Lady Almina's funds turned Highclere into a hospital

Lady Almina’s funds turned Highclere into a hospital Sun, Feb 3, 2013 – 59 · The Dispatch (Moline, Illinois) · Newspapers.com

But later wealth came, as it so often does, with scandal. In the mid-1920s, shortly after her husband’s death, Lady Carnarvon married a Colonel Dennistoun. Dennistoun’s ex-wife drew the wealthy Almina into a high-profile court case, demanding Dennistoun pay the alimony he owed her from their divorce. The case was splashed across papers for months, and every move Lady Carnarvon made was scrutinized (as seen by the clipping below). In the end, the jury ruled that no payment was required from the new couple.

Lady Carnarvon becomes the subject of speculation following the Dennistoun Case

Lady Carnarvon becomes the subject of speculation following the Dennistoun Case Sun, Jul 12, 1925 – 51 · The Semi-Weekly Spokesman-Review (Spokane, Washington) · Newspapers.com

George Herbert, Earl of Carnarvon

The most sensational story in this history is that of Lord Carnarvon. He was an avid Egyptologist who–with the help of his wife—funded the expedition that would discover Tut’s Tomb. Lord Carnarvon traveled to Egypt in late 1922. He was one of the first in modern times to see it opened, and to enter within.

Five months later he was dead, the victim of a bad mosquito bite gone wrong. But with his recent visit to Tutankhamen’s tomb on everyone’s minds (and with a little help from a certain superstitious author), the idea of a mummy’s curse entered popular culture. And Lord Carnarvon was its unfortunate poster child.

What Killed Carnarvon -- Tut-Ankh-Amen's Curse?

What Killed Carnarvon — Tut-Ankh-Amen’s Curse? Fri, Apr 20, 1923 – 2 · The Preston News (Preston, Kansas) · Newspapers.com

Lord Carnarvon himself may not be directly mirrored in any of the show’s characters, but his love of Egypt is. All of the fictional Lord Grantham’s four-legged companions have Egyptian names.

The history of Highclere Castle is, of course, much longer and more complicated than anything shared here. Perhaps the Downton Abbey film will provide further glimpses into the non-fictional past of its iconic castle backdrop and the real-life people who walked its halls.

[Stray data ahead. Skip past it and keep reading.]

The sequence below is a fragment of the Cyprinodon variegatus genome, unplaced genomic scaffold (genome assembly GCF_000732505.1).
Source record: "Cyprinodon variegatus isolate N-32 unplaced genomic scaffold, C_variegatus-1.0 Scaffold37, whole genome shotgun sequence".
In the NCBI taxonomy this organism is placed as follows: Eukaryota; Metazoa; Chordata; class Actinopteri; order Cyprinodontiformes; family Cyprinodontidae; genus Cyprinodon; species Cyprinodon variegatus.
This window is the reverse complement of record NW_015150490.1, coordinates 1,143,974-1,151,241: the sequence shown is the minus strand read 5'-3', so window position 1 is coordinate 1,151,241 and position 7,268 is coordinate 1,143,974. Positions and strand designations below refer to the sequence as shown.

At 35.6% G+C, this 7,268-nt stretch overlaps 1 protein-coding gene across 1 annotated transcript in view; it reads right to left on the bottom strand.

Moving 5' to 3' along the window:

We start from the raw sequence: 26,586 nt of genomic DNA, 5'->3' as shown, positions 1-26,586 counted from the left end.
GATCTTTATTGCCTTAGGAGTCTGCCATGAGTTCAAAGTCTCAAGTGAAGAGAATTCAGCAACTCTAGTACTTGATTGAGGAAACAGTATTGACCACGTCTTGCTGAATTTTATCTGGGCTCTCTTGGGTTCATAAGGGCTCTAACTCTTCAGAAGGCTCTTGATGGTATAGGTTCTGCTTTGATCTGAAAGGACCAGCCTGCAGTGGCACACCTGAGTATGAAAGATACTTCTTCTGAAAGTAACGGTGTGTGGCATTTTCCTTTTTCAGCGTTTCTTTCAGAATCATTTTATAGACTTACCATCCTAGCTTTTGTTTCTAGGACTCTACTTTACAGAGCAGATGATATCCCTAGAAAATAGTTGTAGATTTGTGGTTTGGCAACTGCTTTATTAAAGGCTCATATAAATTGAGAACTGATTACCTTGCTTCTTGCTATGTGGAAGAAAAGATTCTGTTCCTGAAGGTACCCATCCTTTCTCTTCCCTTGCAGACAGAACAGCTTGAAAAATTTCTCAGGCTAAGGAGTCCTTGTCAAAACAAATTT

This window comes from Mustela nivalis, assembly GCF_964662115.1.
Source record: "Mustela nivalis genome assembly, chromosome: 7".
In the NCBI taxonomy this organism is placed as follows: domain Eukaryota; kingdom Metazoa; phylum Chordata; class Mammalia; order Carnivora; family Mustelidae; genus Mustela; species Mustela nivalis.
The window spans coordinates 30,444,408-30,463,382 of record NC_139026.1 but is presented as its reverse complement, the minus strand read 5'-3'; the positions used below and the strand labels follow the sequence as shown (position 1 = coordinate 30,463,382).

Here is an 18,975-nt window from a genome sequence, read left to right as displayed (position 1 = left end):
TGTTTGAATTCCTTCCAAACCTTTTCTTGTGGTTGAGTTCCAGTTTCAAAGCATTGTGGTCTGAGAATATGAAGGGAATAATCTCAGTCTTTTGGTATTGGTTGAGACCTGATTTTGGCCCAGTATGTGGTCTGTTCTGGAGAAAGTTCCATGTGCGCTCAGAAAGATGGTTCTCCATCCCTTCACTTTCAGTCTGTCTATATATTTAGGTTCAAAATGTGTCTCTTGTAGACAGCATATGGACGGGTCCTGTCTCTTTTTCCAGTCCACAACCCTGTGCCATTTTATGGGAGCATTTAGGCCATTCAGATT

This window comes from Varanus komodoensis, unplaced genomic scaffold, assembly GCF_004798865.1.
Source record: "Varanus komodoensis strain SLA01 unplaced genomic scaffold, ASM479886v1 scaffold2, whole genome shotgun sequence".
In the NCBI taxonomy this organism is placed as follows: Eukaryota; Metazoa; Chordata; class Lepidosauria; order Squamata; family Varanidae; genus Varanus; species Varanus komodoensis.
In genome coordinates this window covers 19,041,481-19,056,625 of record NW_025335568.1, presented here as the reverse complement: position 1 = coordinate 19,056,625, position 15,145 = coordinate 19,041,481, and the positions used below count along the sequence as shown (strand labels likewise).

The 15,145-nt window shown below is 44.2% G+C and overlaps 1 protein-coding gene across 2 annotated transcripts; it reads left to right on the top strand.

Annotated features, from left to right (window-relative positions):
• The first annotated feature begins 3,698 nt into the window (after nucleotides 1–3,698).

Like this post? Try one of these:

Share using:

Newspapers.com and Ancestry® Launch a New Podcast!

Behind the Headlines of History

Have you ever read an old newspaper article and wondered what happened to the people mentioned in the story? Then check out the new Newspapers.com and Ancestry® podcast, “Behind the Headlines of History”!

Join hosts Brad Argent of Ancestry® and historian Michala Hulme of Manchester Metropolitan University as they share intriguing newspaper articles from the past, before putting on their genealogy hats and scouring records to find out more about some of the people involved in the stories.

In the first episode, Brad and Michala discuss the love story behind the Great Bullion Robbery of 1855 and also reveal how the theft of some hazelnuts in 1877 is linked to Downton Abbey!

Host Brad Argent shared his thoughts:

Historic newspapers are a treasure trove of great stories, and a fantastic resource for family historians to find out more about the details of their ancestors’ lives. With this podcast, we wanted to bring this to life, sharing weird, wonderful and sometimes tragic historic news stories to find out who these people were, where they came from and what happened next. Join us as we go behind the headlines of history!”

We’re excited to share “Behind the Headlines of History” with you! Whether it’s on your commute, at the gym, or while cleaning the house, this fun and fascinating podcast is a perfect way to pass the time!

“Behind the Headlines of History” will be released each week on Tuesdays for 10 weeks, beginning September 3. It is available on a range of platforms, including Apple Podcasts, Spotify, Stitcher, Google Podcasts and more.

Share using:

The Development of the Polio Vaccine

In 1894, doctors in Vermont noticed a strange illness spreading throughout the state. Symptoms included fever, sore throat, aches, and difficulty breathing. In some instances, the disease caused paralysis or even death. The virus attacked the nervous system and seemed to hit small children especially hard. The outbreak resulted in 18 deaths and 132 cases of permanent paralysis in Vermont that year. After careful study, doctors finally identified the culprit as poliomyelitis – or polio. Polio ravaged the country and terrified Americans for more than fifty years until a 1955 vaccine promised an 80-90% success rate in preventing the disease. However, within two weeks of being inoculated with the new vaccine, six children developed paralysis and the vaccine was found defective. This incident, known as the Cutter incident, led to changes including increased government oversight in the manufacture and regulation of vaccines.

The 1894 polio outbreak shined a spotlight on polio, which was often referred to as infantile paralysis, and sparked scientists to search for a cure. In 1916, a large polio epidemic hit New York City infecting more than 9,000, resulting in more than 2,000 deaths. Perhaps the most public figure diagnosed with polio was Franklin D. Roosevelt. He contracted the disease in 1921 at the time when nearly 15,000 new cases were diagnosed each year.